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Remember the Titans

movie reviewmovie reviewmovie review out of 4

All-Reviews.com Movie Review: Remember the Titans

Starring: Denzel Washington, Nicole Parker
Director: Boaz Yakin
Rated: PG
RunTime: 113 Minutes
Release Date: September 2000
Genres: Drama, Sports


*Also starring: James Fox, Christopher Reeve, Peter Vaughan, Hugh Grant, Michael Lonsdale, Tim Pigott-Smith, Patrick Godfrey



Review by Steve Rhodes
3½ stars out of 4

"In Virginia, high school football is a way of life," Coach Yoast's daughter Cheryl (Hayden Panettiere) explains to us in the introduction. "It's bigger than Christmas Day." REMEMBER THE TITANS tells a heart-warming, true story about a championship high school football team in 1971. Set against a background of racial strife when the Virginia high schools were starting to integrate, the movie rises several notches above what we've come to expect in sports movies.

Boaz Yakin (A PRICE ABOVE RUBIES), working from a funny and moving script by first-time writer Gregory Allen Howard, directs the movie with the same precision and passion demanded of the football players in it. The biggest reason for its success, however, is another marvelous performance by Denzel Washington (HURRICANE) as Coach Boone, the new head coach of the just integrated T.C. Williams High Titans. Always intense, Coach Boone is at once humorous and insufferable. Most of all, Coach Boone is a winner who is willing to drive his team way past normal limits of pain and endurance.

As the ex-head coach, the dedicated but more compassionate Coach Yoast (Will Patton) agrees to stay on as Coach Boone's defensive coach as a way to keep harmony among the team and keep his white players from quitting in protest over his resignation.

Having played high school football in Texas under a similarly fanatical coach to Coach Boone, albeit a white one, I can identify with inhuman practices in order to win state championships. After you win them, it's easy to forget the insanity required in practice to become the best. In the movie, the coach puts the team through everything from 3 a.m. runs in the woods to forcing dehydrated players to continue to practice without benefit of water. The movie, to its credit, doesn't try to smooth off the rough edges of Boone's prickly personality or make his hard-work fanaticism seem easy to follow.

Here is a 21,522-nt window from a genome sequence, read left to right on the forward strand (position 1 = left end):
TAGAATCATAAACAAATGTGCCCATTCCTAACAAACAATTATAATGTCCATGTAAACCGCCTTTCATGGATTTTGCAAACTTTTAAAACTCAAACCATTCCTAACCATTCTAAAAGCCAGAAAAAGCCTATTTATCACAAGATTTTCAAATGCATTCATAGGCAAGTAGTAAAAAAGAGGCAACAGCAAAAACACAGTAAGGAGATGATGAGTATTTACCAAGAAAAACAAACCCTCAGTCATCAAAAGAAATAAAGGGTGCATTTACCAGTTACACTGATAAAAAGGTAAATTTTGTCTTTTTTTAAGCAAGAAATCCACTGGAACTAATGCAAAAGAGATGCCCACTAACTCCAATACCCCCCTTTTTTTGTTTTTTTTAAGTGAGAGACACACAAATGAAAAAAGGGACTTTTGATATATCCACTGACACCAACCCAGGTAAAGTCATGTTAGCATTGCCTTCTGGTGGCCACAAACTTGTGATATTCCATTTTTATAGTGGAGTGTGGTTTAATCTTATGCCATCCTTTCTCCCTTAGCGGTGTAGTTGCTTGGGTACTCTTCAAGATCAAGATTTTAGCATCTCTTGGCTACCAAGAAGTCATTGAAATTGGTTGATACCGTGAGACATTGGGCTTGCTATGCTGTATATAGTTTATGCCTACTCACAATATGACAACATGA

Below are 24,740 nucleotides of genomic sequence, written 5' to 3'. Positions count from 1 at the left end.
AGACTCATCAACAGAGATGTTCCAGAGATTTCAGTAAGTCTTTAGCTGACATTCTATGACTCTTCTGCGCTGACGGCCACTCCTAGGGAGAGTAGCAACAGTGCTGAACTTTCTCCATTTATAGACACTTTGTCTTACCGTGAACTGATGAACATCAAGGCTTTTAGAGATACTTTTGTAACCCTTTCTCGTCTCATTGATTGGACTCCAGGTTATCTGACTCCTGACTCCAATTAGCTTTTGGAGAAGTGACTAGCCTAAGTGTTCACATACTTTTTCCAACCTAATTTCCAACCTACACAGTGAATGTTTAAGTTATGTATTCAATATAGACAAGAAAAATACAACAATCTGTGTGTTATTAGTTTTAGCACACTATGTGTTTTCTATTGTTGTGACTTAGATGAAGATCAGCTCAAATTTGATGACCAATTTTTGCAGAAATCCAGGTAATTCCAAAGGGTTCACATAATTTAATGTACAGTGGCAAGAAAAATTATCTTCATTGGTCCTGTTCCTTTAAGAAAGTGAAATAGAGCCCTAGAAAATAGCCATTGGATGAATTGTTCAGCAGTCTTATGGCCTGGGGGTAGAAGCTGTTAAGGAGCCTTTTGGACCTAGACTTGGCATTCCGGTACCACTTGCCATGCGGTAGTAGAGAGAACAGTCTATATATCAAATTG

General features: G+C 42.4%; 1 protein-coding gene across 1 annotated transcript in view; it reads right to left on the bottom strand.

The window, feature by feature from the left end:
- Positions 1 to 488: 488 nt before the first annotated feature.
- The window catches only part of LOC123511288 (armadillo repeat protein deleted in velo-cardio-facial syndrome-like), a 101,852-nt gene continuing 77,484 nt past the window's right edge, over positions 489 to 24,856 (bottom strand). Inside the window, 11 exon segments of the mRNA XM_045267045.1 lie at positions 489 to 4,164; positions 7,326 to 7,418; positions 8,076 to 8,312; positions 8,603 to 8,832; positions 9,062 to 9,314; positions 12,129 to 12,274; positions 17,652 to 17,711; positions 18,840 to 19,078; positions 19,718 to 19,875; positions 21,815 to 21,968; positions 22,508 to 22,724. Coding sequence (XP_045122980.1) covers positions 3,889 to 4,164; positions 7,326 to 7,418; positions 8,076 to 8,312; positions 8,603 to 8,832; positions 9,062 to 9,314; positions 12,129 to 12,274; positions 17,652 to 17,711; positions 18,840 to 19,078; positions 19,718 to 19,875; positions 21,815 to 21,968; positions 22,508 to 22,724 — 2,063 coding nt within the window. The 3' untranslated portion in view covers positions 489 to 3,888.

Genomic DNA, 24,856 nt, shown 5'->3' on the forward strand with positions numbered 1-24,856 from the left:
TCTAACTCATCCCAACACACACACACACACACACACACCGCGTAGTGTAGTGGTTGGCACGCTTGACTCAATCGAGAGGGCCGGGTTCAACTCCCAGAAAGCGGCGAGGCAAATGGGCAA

Much is made in the script of the difficulty of integrating the team so that they play as one. The animosity between the races starts out so high that it looks like they will never gel as a team. One key white player even brags that he will "miss" some blocks when the blacks are running. Rather than beating us to death over the head with the race issue in Oliver Stone fashion, the movie uses a blend of extremely funny comedy and sharply written drama.

The blacks in town look to Coach Boone as a savior, something he tries to downplay. "I'm not Jesus Christ, Martin Luther King or the Easter Bunny," he tells an adoring crowd of blacks. "I'm just a football coach." Modesty, however, isn't an attribute that the coach demonstrates often, pushing himself as hard as he does his players. He is tough on all races, arguing that to act otherwise is to do them a disservice. Again and again, you have to be in awe of Washington's incredible talent as an actor. I have no idea how great the real-life Coach Boone was, but surely his gift was nothing in comparison to Washington's, who brings so much charisma and drive to his every role.

Parts of the film, as when the team sings "Ain't No Mountain High Enough," are reminiscent of many other sports movies, especially THE REPLACEMENTS. Some, however, are surprises, especially the little gay humor thrown in with just the right amount of ambiguity.

Of several subplots, the best involves the two 9-year-old daughters of the two coaches. Coach Yoast's daughter, Cheryl, lives and breathes football. She is the team's number one fan and likes to offer strategy suggestions. In contrast, Coach Boone's daughter, Nicky (Krysten Leigh Jones), likes dolls. Cheryl says that Nicky "plays" with them, but Nicky corrects her, saying that she "accessorizes" them. Although the movie's epilogue talks about what great friends the two real-life coaches became, it's hard to see their girls ever really overcoming the differences in their interests.

The football action is filmed up close so that it's hard to follow the game at other than a gut level. The editing is fast paced, and the football hits are punishingly hard so that the movie does pump up your adrenaline. Even if the filming of the action isn't quite what it could be, it is more than adequate to tell the story.

By the end, we've had an entertaining, good time and have been moved by a fascinating story. With a musical score of surprisingly sweeping grandeur, REMEMBER THE TITANS is a wonderful film that is much better than we have any right to expect. Whatever you do, don't leave before the epilogue that tells what happened in real life to the coaches and many of the key players.

REMEMBER THE TITANS runs 1:53. It is rated PG for thematic elements and some language and would be a great film for the entire family.

My son Jeffrey, age 11, and his twin friends, Steven and John, both 12, loved the movie, giving it ****, **** and *** 1/2 respectively. They all mentioned how much they liked the story, especially the parts at the football preseason boot camp. They found the film quite funny.

Copyright 2000 Steve Rhodes

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